Thursday, October 8, 2020

Technology Can Harness Stockholder Profit to Drive Social Responsibility [a teaser]

Is stockholder capitalism inherently harmful? It is widely felt that that the legacy of Milton Friedman and his “primacy” of stockholder profit have taken us to a bad place. But we have ignored how the digital era enables a new reconciliation of stockholder versus stakeholder capitalism. 
Digital markets can make new levels of stakeholder participation efficient in determining how much of who's money to spend on what Corporate Social Responsibility (CSR) programs – and in ensuring that translates to increases in long-term profit for all to share in. This can break through the still-unresolved dilemma that Milton Friedman cited in his now-maligned article.

This new opportunity that technology creates relates to Friedman’s observation that an executive spending on social responsibility is “in effect imposing taxes” on the shareholders, customers, and employees. He argues that is beyond the ability or proper authority of an executive of a private business. 

But now we can apply increasing levels of “digital democracy” to the workings of Corporate Social Responsibility. Digital democracy can inform mechanisms to poll stockholders, customers, and employees on what level of CSR taxes they will accept, to be spent on what programs.

previously wrote about how my FairPay framework can be expanded to address customer-driven CSR . Recent coverage of Friedman spurred me to expand that to also address stockholders and employees, and have submitted an article on this theme for publication. In the meantime, here is a teaser.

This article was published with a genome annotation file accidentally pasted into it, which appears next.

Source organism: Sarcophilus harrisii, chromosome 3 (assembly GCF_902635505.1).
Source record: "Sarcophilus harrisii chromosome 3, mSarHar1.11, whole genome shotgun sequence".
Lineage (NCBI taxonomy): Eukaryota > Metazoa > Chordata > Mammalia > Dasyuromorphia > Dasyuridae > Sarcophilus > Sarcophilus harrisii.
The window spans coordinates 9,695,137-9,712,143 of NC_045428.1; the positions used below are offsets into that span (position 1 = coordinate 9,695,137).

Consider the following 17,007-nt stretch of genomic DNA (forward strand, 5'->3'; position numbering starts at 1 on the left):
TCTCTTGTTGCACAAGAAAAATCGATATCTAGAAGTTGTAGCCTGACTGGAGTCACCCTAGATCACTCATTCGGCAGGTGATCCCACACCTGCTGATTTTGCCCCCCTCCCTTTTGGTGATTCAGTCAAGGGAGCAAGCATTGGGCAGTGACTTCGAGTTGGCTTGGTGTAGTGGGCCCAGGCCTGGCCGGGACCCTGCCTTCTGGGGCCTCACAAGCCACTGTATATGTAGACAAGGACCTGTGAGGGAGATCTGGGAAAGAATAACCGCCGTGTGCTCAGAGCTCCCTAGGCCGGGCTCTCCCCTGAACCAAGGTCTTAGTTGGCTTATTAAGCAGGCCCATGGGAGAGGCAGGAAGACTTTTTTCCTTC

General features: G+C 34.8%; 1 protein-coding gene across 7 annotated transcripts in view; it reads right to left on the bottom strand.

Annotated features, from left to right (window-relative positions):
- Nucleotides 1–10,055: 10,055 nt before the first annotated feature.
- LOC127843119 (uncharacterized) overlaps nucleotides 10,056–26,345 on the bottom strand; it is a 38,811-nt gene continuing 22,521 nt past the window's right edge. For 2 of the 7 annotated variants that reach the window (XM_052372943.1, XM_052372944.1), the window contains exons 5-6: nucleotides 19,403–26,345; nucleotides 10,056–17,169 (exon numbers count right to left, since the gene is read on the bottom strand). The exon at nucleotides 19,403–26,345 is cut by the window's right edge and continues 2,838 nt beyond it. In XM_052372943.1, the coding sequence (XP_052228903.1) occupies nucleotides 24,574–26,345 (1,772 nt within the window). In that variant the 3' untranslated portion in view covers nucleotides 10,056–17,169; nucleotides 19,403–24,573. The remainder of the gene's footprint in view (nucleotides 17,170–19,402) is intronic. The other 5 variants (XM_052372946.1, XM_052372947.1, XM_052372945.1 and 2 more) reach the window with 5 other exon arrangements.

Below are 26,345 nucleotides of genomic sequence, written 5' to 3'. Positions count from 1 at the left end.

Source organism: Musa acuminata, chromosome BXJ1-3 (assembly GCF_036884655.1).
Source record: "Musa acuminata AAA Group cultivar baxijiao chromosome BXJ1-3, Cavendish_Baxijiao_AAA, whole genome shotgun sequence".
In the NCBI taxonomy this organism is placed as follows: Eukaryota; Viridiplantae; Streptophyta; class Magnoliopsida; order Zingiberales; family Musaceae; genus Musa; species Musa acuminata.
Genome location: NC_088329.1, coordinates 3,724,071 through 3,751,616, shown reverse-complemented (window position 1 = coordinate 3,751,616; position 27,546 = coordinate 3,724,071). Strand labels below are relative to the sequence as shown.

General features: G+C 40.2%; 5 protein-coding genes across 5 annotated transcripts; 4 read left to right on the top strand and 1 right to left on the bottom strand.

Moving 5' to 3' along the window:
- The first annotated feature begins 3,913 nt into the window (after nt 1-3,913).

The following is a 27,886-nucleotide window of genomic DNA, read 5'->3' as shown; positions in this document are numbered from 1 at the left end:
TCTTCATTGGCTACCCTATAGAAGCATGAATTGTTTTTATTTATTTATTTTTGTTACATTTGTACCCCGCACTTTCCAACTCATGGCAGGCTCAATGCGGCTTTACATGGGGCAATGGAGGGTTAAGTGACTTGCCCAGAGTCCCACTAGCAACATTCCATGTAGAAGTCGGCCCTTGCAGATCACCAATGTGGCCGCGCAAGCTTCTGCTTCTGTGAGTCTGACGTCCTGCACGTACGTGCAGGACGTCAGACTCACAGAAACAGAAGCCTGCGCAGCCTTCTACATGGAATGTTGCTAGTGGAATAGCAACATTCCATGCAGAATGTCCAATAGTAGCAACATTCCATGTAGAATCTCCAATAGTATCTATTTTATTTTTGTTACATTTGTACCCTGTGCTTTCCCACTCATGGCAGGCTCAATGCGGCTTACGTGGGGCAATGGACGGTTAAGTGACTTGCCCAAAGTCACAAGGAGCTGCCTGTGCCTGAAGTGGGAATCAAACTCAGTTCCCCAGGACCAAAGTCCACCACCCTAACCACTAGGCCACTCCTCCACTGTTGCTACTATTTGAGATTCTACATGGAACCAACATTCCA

FairPay suggests how computer-mediated dialog and emerging forms of “impact data” can help elucidate the ends that consumers seek and what they are willing to pay toward those ends. This customer participation can apply not only to the pricing of services they purchase, but to the “Social Responsibility-as-a-Service” (SRaaS) ends they agree to be “taxed” on for the benefit of others.  Some detail on how that can work is in my post from a year ago, The Reformation of Market Capitalism in The Age of the Customer -- Profiting From "Social Responsibility as a Service". Since it is the customers who pay directly to fund the business -- including whatever revenue makes its way to stockholders and employees -- it seems only right that customers should have the most say in how their “tax” money is raised and spent for CSR. 

Digital democracy methods can also be applied to learn the willingness of the stockholders and employees to be "taxed" for CSR. Of course any of these stakeholders "could separately spend their own money" on similar ends, as Friedman observes, but the business is in a unique position to be efficient (and nimble) in optimizing the social effects of its own operations.

It is evident that increasing numbers of customers, stockholders, and employees believe CSR is important and want to contribute to such efforts in efficient ways. Markets are unrivaled in seeking efficiency, but have limitations in dealing with unrepresented stakeholders and other externalities. To the extent we can efficiently represent those stakeholders and internalize the externalities in the course of routine business operations, markets become more efficient – and more win-win. 

As such methods mature, SRaaS can have all the efficiency we expect of market-based mechanisms and entrepreneurial incentives, thus enabling an invisible hand to distill the wisdom of the crowd and mass-customize broadened value propositions tailored to individual stakeholders and the impacts they desire.